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The Democratic Republic of the Congo
39 years old
Biography collected and written by Lisa Gilman


In 2013, Nelly fled her home country, the Democratic Republic of Congo, with her children. They made it to Malawi where they have lived ever since in the Dzaleka refugee camp. She is the mother of three children, two girls and one boy. Her son Nellyson (son of Nelly) is the Team Leader for Dance for the Dzaleka Art Project. She also has a grandson, Alvin, who dances in the Forus Crew and paints. In addition to her own children, since 2015 she has cared for a ten-year-old orphan who has no family in the camp.

Nelly started knitting and crocheting in 2014. The woman who was with her was also a refugee and has since been resettled to the United States. The woman taught her how to make basic items like bathing gloves. After mastering the basic techniques, Nelly has developed them further to make more and more complex things. She has also learned sewing and embroidery skills. She now makes many types of items, including blankets, tablecloths, decorative pieces to put on furniture, socks, shawls, and bikinis. She is able to buy the materials in the nearby capital of Lilongwe, which requires money for transport.

Selling these items can be good business. A shawl can sell for MWK 20,000 (20$) and a bathing glove for MWK 1500 ($1.50). However, most of her customers are refugees, and they are few and far between. They tend to buy items to take with them when they are leaving to be resettled.

Previously, an American woman who lived in Malawi because her husband worked for UNHCR worked with artisans in the camp to help them sell their goods by finding customers in Lilongwe. Business was good then, and Nelly was able to earn more money to support her family. Unfortunately, when the woman left, so did Nelly’s access to these customers. She now sells very little.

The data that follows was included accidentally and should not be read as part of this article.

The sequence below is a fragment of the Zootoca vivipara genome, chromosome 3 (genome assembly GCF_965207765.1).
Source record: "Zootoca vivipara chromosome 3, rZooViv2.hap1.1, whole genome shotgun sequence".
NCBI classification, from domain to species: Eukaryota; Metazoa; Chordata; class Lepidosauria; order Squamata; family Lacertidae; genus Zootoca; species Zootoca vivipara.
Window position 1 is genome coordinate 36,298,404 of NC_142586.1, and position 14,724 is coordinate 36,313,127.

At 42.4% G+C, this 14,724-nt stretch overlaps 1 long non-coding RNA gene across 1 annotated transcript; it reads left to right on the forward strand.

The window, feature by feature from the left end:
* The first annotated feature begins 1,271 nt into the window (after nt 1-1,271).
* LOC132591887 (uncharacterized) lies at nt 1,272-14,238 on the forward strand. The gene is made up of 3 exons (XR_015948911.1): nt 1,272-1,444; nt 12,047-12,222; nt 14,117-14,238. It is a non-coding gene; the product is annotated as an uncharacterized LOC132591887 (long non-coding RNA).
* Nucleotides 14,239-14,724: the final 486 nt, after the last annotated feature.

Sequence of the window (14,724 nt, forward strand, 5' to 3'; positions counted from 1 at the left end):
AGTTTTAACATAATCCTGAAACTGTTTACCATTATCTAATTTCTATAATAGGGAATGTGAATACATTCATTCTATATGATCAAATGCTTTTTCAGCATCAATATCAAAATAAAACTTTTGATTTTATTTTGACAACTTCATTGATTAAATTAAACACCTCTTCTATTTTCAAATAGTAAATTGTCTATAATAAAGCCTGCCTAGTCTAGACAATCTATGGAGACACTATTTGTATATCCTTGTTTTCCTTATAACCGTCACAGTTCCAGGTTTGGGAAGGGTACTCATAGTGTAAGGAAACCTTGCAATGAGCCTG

Nelly enjoys crocheting and knitting. It helps her relax and forget about her past and all her current problems. But as soon as she stops, the worries immediately return. She realizes that she is still where she is, and she worries about how she will feed the family.

Each month, each member of the household receives the equivalent of about $5 from UNHCR. With seven people, that amounts to $35 a month, which allows her to buy enough food for only one meal a day. They augment their family budget with her sales and money that her children can contribute from any revenue-generating activities that they do. It is never enough.

Nelly would like people who read the book or visit the website to know that things are hard. It is hard to find enough to feed the children. That is why she makes these things.

Nelly is hopeful about the family’s future. They wait and wait and continue to pray for something to happen so that they can leave the camp and reestablish their lives somewhere safe and permanent.

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